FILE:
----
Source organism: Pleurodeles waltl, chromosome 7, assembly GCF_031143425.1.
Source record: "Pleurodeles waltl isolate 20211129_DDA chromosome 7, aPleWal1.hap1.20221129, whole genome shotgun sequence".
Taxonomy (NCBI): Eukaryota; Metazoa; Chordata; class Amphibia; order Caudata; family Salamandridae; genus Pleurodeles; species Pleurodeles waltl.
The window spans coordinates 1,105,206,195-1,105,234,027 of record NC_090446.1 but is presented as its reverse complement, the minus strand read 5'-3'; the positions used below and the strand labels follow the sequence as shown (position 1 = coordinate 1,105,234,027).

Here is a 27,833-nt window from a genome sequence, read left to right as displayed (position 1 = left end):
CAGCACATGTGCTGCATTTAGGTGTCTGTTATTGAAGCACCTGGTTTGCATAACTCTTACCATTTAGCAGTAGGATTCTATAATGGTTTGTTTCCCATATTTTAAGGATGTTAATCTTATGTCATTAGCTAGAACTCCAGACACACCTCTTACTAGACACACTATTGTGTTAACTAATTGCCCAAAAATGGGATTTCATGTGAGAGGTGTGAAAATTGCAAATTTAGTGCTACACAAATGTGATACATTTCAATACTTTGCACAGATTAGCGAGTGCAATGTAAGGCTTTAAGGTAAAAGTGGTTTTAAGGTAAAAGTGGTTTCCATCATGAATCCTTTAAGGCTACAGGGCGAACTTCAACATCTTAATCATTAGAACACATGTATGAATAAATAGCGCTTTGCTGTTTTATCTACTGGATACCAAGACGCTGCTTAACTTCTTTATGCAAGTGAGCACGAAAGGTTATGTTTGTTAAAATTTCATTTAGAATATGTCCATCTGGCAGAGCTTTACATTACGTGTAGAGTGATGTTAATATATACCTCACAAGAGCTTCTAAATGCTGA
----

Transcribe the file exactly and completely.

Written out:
Source organism: Pleurodeles waltl, chromosome 7, assembly GCF_031143425.1.
Source record: "Pleurodeles waltl isolate 20211129_DDA chromosome 7, aPleWal1.hap1.20221129, whole genome shotgun sequence".
Taxonomy (NCBI): Eukaryota; Metazoa; Chordata; class Amphibia; order Caudata; family Salamandridae; genus Pleurodeles; species Pleurodeles waltl.
The window spans coordinates 1,105,206,195-1,105,234,027 of record NC_090446.1 but is presented as its reverse complement, the minus strand read 5'-3'; the positions used below and the strand labels follow the sequence as shown (position 1 = coordinate 1,105,234,027).

Here is a 27,833-nt window from a genome sequence, read left to right as displayed (position 1 = left end):
CAGCACATGTGCTGCATTTAGGTGTCTGTTATTGAAGCACCTGGTTTGCATAACTCTTACCATTTAGCAGTAGGATTCTATAATGGTTTGTTTCCCATATTTTAAGGATGTTAATCTTATGTCATTAGCTAGAACTCCAGACACACCTCTTACTAGACACACTATTGTGTTAACTAATTGCCCAAAAATGGGATTTCATGTGAGAGGTGTGAAAATTGCAAATTTAGTGCTACACAAATGTGATACATTTCAATACTTTGCACAGATTAGCGAGTGCAATGTAAGGCTTTAAGGTAAAAGTGGTTTTAAGGTAAAAGTGGTTTCCATCATGAATCCTTTAAGGCTACAGGGCGAACTTCAACATCTTAATCATTAGAACACATGTATGAATAAATAGCGCTTTGCTGTTTTATCTACTGGATACCAAGACGCTGCTTAACTTCTTTATGCAAGTGAGCACGAAAGGTTATGTTTGTTAAAATTTCATTTAGAATATGTCCATCTGGCAGAGCTTTACATTACGTGTAGAGTGATGTTAATATATACCTCACAAGAGCTTCTAAATGCTGA